The Woman in White, White Space
and Mid-Victorian Print Technology

- Mary E. Leighton - Lisa Surridge

pages 1 2 3 4 5

Fig. 2. En-tête de chapitre, Harper’s Weekly, 1859

Fig. 3. J. McLenan, « The hand holding
the damp cloth... », 1859

Fig. 4. J. McLenan, « And rested her head... », 1860,
Fig. 5. J. McLenan, « And pinned it carefully... », 1860,
Fig. 6. J. McLenan, En-tête de chapitre, 1860,
Fig. 7. J. McLenan, « Just as my hand was on the door... », 1860,
Fig. 8. J. McLenan, « “Hush!” she whispered... », 1860,
Fig. 9. J. McLenan, « Mr. Fairlie declared... », 1860

Part 1’s opening page layout in Harper’s reinforces this association of the unnamed woman with a blank page to be read, as the chapter head at the upper left-hand corner (fig. 2) features a largely blank page held up by the excited Professor Pesca. In the text, this is the letter that gets Hartright his job as drawing master at Limmeridge. However, on the printed page of Harper’s Weekly, the letter appears largely as white space. Like the woman in white, it appears first a blank to be filled in, a text to be read. The association of the woman in white with visual white space continues throughout the forty weeks of the Harper’s serial: even after she is named as Anne Catherick and given a back story, the woman in white is consistently associated with the blank, un-inked portion of the engravings.

The most significant of these is Part 6’s image of Hartright encountering Anne crouched upon Mrs. Fairlie’s white gravestone and cleaning its textual inscription (fig. 3). As in the illustration to Part 1, this image is dominated by contrasts. At Mrs. Todd’s suggestion, Anne wears a dark cloak to conceal her white clothing, a textual detail that the artist deploys as a means of highlighting the white space of her dress, which in turn comprises the illustration’s focal point. Hartright, again portrayed in dark clothing, stands to the right of the gravestone, which stands out in relief against his dark clothing and Anne’s dark cloak. The visual effect associates Anne with the grave that she is cleaning and predicts her early death. Significantly, the illustration also repeats Part 1’s association of the woman in white with text, as the caption indicates she is engaged in “cleaning the inscription” of Mrs Fairlie’s grave marker. [16] She is thus performing a task that parallels that of the serial’s engravers: she is preoccupied with meaning that is created by hollowed spaces, by what is not there.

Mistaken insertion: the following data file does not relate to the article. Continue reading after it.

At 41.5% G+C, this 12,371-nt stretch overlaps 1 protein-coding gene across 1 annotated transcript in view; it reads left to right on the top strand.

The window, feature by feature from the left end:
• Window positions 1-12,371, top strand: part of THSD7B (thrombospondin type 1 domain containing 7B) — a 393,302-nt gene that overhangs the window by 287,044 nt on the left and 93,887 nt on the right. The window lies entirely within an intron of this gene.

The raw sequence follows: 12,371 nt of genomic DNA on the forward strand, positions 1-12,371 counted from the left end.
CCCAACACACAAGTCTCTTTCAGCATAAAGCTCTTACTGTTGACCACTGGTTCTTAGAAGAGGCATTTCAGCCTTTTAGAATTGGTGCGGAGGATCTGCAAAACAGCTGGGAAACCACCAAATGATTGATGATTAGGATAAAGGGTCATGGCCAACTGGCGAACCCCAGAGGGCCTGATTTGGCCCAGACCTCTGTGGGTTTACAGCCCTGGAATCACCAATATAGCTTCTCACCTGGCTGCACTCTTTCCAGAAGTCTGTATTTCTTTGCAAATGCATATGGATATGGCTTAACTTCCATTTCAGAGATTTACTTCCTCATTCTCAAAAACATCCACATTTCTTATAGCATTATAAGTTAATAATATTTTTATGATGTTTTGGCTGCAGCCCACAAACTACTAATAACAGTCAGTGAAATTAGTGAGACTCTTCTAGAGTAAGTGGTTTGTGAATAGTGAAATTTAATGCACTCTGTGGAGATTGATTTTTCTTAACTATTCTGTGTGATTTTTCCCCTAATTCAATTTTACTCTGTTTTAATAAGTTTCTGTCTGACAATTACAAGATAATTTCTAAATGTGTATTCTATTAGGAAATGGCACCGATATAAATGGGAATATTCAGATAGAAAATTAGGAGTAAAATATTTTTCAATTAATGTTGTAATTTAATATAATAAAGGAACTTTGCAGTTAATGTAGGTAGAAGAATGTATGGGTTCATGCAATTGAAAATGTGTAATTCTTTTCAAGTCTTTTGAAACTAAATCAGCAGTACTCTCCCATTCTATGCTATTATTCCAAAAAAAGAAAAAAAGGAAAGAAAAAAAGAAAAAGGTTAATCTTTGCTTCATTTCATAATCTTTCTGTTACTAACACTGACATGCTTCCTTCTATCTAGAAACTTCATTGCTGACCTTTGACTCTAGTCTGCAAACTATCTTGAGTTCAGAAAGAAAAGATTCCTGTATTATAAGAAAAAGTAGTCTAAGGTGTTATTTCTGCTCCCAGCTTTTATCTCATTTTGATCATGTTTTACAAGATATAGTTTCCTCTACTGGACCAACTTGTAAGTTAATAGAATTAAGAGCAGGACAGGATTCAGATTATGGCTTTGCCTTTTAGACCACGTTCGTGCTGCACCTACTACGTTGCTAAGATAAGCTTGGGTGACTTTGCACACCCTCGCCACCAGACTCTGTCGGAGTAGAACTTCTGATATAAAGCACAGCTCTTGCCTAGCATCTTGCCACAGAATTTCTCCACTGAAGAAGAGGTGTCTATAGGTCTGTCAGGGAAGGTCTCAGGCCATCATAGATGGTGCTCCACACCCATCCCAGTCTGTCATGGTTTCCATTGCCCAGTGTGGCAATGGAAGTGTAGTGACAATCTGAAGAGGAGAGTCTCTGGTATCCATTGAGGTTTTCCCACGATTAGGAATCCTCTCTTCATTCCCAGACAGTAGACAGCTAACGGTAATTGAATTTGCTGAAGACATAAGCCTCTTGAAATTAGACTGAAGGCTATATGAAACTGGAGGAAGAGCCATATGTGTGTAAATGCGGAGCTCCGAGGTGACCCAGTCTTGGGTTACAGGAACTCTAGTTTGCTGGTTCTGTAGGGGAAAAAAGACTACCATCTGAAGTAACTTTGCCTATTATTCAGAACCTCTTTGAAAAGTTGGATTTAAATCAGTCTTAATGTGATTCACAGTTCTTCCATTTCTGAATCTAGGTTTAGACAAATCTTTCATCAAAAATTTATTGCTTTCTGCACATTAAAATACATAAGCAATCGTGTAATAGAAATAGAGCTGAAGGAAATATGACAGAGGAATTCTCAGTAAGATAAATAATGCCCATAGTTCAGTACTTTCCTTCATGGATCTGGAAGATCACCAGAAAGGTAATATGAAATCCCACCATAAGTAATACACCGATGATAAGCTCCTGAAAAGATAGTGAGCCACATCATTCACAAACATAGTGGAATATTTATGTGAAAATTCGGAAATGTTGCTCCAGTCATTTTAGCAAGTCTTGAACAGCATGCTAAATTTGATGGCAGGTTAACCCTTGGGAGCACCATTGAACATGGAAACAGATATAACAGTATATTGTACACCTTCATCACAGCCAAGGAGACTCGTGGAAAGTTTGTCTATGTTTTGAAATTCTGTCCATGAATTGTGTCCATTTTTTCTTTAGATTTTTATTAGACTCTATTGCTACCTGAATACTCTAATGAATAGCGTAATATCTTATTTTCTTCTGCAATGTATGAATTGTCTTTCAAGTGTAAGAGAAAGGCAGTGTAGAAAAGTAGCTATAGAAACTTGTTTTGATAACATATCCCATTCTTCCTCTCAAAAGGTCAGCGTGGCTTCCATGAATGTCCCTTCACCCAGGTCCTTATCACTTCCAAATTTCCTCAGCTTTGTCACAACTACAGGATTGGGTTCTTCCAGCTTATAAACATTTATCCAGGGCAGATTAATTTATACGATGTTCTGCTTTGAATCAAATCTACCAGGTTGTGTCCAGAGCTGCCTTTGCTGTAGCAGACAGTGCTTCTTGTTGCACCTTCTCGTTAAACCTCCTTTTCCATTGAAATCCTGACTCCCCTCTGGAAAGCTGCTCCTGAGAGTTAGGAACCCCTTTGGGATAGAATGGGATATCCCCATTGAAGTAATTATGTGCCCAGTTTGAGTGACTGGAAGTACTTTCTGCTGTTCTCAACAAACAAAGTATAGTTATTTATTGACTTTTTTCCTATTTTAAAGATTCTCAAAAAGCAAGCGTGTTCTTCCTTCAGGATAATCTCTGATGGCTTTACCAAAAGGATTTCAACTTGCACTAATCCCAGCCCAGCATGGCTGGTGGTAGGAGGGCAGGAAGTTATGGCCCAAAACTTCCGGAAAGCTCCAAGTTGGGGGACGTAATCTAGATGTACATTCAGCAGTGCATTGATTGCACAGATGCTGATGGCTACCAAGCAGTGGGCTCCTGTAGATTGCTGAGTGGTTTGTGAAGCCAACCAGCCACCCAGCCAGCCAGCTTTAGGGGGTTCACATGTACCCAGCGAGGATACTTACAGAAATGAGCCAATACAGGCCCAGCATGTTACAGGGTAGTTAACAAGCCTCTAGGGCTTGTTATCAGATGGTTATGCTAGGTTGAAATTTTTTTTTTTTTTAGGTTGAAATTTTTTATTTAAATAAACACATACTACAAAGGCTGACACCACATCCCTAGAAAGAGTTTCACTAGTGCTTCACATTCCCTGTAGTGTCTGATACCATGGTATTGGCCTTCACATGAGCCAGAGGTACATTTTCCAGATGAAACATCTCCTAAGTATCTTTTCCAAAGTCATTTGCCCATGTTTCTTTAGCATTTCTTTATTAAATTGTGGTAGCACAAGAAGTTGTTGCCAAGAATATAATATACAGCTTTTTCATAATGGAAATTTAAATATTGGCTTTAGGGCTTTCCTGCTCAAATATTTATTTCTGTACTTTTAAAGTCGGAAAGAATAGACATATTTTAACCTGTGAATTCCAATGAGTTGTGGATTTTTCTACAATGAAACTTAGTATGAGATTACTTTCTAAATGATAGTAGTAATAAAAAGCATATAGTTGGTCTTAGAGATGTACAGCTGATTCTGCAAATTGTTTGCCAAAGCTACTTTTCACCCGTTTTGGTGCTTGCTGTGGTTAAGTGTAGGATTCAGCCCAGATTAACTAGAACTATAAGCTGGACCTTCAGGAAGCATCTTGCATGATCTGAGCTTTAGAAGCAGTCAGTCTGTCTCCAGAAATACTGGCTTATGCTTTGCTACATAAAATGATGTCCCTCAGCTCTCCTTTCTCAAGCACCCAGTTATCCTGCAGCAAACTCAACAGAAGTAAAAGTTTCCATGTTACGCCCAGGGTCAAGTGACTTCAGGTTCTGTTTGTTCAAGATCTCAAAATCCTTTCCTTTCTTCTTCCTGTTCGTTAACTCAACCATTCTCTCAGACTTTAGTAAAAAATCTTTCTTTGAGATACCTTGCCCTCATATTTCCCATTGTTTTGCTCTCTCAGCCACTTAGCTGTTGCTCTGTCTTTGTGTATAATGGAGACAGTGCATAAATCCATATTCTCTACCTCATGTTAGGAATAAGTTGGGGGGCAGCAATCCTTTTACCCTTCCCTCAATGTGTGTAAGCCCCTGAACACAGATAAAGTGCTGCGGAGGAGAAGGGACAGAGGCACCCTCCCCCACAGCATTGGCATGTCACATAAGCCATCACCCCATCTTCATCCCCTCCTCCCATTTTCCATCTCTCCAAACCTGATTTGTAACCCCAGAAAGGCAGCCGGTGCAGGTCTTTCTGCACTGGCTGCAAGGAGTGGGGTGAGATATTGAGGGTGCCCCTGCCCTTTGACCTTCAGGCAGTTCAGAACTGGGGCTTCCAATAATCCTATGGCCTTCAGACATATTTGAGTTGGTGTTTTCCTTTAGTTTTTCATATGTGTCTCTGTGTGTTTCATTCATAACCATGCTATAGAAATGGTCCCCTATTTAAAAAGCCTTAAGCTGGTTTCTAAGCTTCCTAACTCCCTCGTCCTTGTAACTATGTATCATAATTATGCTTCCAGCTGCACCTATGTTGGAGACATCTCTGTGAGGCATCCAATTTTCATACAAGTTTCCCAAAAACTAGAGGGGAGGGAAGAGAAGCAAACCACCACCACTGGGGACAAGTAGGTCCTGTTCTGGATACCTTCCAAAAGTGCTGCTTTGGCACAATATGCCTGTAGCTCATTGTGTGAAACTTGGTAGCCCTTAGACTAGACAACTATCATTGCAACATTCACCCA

As in Part 1, where her dialogue is marked by the repeated form of the question, in Part 6, Anne is once again characterized by a bizarrely repeated speech pattern. In this case, it takes the form of homiologia—that is, the repetition of a word to the point of redundancy. Her dialogue with Hartright is dominated by the single word, white. The repetition of this word first reinforces meaning, but as it approaches saturation, meaning is evacuated:


Ah! she was fond of white in her lifetime; and here is white stone about her grave – and I am making it whiter for her sake. She often wore white herself; and she always dressed her little daughter in white. Is Miss Fairlie well and happy? Does she wear white now as she used when she was a girl? [17]